Here’s a novel approach to blunting the power of public sector unions. New Hampshire Republicans are proposing to penalize state employees if they sue the government for breach of contract. Successfully sue us, they warn, and we’ll cut your benefits.
Here’s how it would work. A New Hampshire Senate panel just advanced legislation that would clawback state employee benefits more generally. According to the Union Leader, it “raises retirement ages for police and firefighters, cuts back the amount of pay that can be included in pension calculations, and requires workers to pay higher shares of their pay toward retirement costs.”
But if you work for the state, and think that’s a bum deal, too bad. The bill was amended Monday to force workers to contribute an additional three percent of their salaries to their pensions if they win a court battle on the grounds that the cuts violate the states contract with the union.
“It sounds like punishment,” said Sen. Sharon Carson—the panel’s chair, and the only Republican to oppose the provision. “It’s a way of saying, ‘Don’t take us to court, or we’ll raise your rates.’ “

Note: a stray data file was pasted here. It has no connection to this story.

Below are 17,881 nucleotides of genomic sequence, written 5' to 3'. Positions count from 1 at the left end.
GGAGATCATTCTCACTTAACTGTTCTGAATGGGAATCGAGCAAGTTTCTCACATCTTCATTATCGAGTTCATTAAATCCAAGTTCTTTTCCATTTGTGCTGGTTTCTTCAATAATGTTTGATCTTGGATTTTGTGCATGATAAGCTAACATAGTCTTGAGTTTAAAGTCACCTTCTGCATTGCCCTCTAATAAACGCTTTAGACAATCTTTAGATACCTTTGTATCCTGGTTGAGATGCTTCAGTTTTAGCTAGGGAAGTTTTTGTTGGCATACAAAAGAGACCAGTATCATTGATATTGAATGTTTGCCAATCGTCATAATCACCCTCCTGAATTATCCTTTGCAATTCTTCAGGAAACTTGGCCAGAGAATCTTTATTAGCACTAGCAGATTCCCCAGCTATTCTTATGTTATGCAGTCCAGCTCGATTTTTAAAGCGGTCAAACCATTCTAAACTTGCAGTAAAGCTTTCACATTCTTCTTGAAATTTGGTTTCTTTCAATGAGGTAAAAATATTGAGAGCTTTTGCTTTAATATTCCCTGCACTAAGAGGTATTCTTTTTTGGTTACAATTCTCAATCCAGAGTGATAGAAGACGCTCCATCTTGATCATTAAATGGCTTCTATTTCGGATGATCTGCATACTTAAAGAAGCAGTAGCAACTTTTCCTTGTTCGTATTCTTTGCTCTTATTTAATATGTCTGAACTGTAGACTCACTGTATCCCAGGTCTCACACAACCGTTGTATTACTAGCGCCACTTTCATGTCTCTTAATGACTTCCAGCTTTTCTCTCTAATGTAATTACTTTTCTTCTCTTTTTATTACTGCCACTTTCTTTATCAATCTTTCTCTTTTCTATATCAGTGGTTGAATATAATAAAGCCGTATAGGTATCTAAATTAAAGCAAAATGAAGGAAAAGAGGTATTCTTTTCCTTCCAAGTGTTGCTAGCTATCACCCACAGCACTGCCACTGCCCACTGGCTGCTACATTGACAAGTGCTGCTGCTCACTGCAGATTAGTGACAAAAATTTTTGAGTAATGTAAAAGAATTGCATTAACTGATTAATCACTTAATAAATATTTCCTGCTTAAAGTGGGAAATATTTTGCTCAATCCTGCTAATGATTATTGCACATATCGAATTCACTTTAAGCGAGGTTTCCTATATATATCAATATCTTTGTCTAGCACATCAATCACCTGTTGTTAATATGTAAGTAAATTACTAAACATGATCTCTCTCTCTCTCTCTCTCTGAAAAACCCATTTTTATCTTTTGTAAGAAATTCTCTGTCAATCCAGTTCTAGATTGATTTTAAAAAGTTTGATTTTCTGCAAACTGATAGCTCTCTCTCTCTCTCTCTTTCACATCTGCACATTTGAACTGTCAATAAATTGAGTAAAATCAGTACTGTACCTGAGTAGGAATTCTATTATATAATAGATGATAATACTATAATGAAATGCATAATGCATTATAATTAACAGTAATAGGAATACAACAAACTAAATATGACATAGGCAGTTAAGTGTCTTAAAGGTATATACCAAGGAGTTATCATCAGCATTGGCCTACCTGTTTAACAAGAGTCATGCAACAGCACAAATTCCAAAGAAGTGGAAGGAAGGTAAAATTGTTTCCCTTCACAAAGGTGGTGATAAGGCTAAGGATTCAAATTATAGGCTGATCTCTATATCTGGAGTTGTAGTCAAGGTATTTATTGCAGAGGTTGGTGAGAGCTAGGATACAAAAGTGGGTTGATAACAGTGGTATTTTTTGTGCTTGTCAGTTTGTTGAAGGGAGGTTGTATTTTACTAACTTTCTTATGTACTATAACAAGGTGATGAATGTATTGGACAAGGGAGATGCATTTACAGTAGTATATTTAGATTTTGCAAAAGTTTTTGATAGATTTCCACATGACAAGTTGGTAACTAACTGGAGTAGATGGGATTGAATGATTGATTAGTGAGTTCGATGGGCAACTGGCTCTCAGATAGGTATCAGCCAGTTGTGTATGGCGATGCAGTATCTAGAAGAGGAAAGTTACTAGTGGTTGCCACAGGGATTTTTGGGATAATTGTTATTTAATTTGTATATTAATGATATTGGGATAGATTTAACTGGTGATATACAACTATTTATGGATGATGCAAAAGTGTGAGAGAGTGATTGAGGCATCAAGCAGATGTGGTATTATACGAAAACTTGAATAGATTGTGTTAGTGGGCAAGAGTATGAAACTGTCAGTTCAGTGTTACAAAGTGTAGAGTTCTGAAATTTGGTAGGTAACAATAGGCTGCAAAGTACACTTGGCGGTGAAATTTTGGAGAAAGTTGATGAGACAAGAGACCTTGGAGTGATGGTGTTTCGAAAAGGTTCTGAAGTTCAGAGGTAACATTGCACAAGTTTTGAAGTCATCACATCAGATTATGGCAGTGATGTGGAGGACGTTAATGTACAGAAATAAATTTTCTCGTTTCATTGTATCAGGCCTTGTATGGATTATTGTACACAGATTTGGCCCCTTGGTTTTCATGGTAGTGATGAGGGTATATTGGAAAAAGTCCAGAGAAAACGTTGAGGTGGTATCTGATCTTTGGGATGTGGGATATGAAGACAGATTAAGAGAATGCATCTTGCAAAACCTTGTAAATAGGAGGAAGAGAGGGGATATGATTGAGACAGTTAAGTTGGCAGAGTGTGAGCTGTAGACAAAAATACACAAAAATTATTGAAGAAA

Just how likely is a bill like this to pass? In New Hampshire, Republicans have veto proof majorities in both the House and Senate. There’s some cross-over on labor issues, but just a couple weeks ago, the House passed Right-to-Work legislation, which is now winding its way through the Senate.
The Democratic governor has fairly limited leverage if Republicans line up behind this plan unanimously. The lawsuit measure won a 3-2 vote on the five-member Administration Committee, which advanced the broader legislation on a party line 4-1 vote.
Brian Beutler is TPM's senior congressional reporter. Since 2009, he's led coverage of health care reform, Wall Street reform, taxes, the GOP budget, the government shutdown fight, and the debt limit fight. He can be reached at firstname.lastname@example.org.